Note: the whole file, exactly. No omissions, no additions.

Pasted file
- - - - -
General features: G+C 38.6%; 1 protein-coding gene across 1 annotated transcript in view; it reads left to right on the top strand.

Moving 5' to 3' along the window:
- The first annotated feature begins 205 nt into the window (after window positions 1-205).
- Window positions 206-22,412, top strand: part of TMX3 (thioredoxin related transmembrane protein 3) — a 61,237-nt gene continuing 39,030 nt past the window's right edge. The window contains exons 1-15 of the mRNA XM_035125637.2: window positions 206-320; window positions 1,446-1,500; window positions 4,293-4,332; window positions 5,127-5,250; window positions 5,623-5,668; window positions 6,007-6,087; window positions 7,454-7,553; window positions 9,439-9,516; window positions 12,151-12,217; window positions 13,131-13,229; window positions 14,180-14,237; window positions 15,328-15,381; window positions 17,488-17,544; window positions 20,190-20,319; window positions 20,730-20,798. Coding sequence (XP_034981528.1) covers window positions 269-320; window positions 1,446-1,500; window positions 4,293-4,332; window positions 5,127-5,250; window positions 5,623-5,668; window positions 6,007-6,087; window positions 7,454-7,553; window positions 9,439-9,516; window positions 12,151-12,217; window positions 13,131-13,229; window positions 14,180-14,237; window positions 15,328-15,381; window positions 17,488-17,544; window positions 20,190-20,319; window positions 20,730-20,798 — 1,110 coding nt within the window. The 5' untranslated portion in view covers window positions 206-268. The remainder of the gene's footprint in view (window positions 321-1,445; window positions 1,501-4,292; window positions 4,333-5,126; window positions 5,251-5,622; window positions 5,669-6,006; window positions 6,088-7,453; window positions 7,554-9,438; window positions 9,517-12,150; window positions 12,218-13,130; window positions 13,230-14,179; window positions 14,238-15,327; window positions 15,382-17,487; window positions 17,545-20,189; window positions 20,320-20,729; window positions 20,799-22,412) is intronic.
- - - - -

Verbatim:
General features: G+C 38.6%; 1 protein-coding gene across 1 annotated transcript in view; it reads left to right on the top strand.

Moving 5' to 3' along the window:
- The first annotated feature begins 205 nt into the window (after window positions 1-205).
- Window positions 206-22,412, top strand: part of TMX3 (thioredoxin related transmembrane protein 3) — a 61,237-nt gene continuing 39,030 nt past the window's right edge. The window contains exons 1-15 of the mRNA XM_035125637.2: window positions 206-320; window positions 1,446-1,500; window positions 4,293-4,332; window positions 5,127-5,250; window positions 5,623-5,668; window positions 6,007-6,087; window positions 7,454-7,553; window positions 9,439-9,516; window positions 12,151-12,217; window positions 13,131-13,229; window positions 14,180-14,237; window positions 15,328-15,381; window positions 17,488-17,544; window positions 20,190-20,319; window positions 20,730-20,798. Coding sequence (XP_034981528.1) covers window positions 269-320; window positions 1,446-1,500; window positions 4,293-4,332; window positions 5,127-5,250; window positions 5,623-5,668; window positions 6,007-6,087; window positions 7,454-7,553; window positions 9,439-9,516; window positions 12,151-12,217; window positions 13,131-13,229; window positions 14,180-14,237; window positions 15,328-15,381; window positions 17,488-17,544; window positions 20,190-20,319; window positions 20,730-20,798 — 1,110 coding nt within the window. The 5' untranslated portion in view covers window positions 206-268. The remainder of the gene's footprint in view (window positions 321-1,445; window positions 1,501-4,292; window positions 4,333-5,126; window positions 5,251-5,622; window positions 5,669-6,006; window positions 6,088-7,453; window positions 7,554-9,438; window positions 9,517-12,150; window positions 12,218-13,130; window positions 13,230-14,179; window positions 14,238-15,327; window positions 15,382-17,487; window positions 17,545-20,189; window positions 20,320-20,729; window positions 20,799-22,412) is intronic.